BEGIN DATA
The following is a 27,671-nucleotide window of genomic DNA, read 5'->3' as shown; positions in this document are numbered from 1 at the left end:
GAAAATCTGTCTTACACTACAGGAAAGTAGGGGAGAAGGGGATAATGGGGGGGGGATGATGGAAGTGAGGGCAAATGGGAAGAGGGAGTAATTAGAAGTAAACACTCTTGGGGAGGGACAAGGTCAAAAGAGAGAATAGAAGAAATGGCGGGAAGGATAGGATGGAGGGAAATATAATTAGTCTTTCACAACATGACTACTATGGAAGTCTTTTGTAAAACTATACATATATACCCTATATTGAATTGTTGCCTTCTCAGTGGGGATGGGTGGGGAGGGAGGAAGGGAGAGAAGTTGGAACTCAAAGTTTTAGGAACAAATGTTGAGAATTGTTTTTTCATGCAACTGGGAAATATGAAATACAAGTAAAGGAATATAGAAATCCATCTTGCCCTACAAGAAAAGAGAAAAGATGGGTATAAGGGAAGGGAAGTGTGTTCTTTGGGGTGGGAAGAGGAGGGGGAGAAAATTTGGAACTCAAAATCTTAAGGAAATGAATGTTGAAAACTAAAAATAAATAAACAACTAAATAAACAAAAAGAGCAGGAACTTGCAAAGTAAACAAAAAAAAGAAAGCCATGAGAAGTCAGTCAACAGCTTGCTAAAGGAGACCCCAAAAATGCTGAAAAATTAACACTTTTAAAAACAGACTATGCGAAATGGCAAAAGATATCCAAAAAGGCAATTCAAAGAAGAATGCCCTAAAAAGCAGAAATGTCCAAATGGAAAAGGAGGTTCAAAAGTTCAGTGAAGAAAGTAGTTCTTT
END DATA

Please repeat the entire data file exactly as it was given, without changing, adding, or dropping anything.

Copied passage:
The following is a 27,671-nucleotide window of genomic DNA, read 5'->3' as shown; positions in this document are numbered from 1 at the left end:
GAAAATCTGTCTTACACTACAGGAAAGTAGGGGAGAAGGGGATAATGGGGGGGGGATGATGGAAGTGAGGGCAAATGGGAAGAGGGAGTAATTAGAAGTAAACACTCTTGGGGAGGGACAAGGTCAAAAGAGAGAATAGAAGAAATGGCGGGAAGGATAGGATGGAGGGAAATATAATTAGTCTTTCACAACATGACTACTATGGAAGTCTTTTGTAAAACTATACATATATACCCTATATTGAATTGTTGCCTTCTCAGTGGGGATGGGTGGGGAGGGAGGAAGGGAGAGAAGTTGGAACTCAAAGTTTTAGGAACAAATGTTGAGAATTGTTTTTTCATGCAACTGGGAAATATGAAATACAAGTAAAGGAATATAGAAATCCATCTTGCCCTACAAGAAAAGAGAAAAGATGGGTATAAGGGAAGGGAAGTGTGTTCTTTGGGGTGGGAAGAGGAGGGGGAGAAAATTTGGAACTCAAAATCTTAAGGAAATGAATGTTGAAAACTAAAAATAAATAAACAACTAAATAAACAAAAAGAGCAGGAACTTGCAAAGTAAACAAAAAAAAGAAAGCCATGAGAAGTCAGTCAACAGCTTGCTAAAGGAGACCCCAAAAATGCTGAAAAATTAACACTTTTAAAAACAGACTATGCGAAATGGCAAAAGATATCCAAAAAGGCAATTCAAAGAAGAATGCCCTAAAAAGCAGAAATGTCCAAATGGAAAAGGAGGTTCAAAAGTTCAGTGAAGAAAGTAGTTCTTT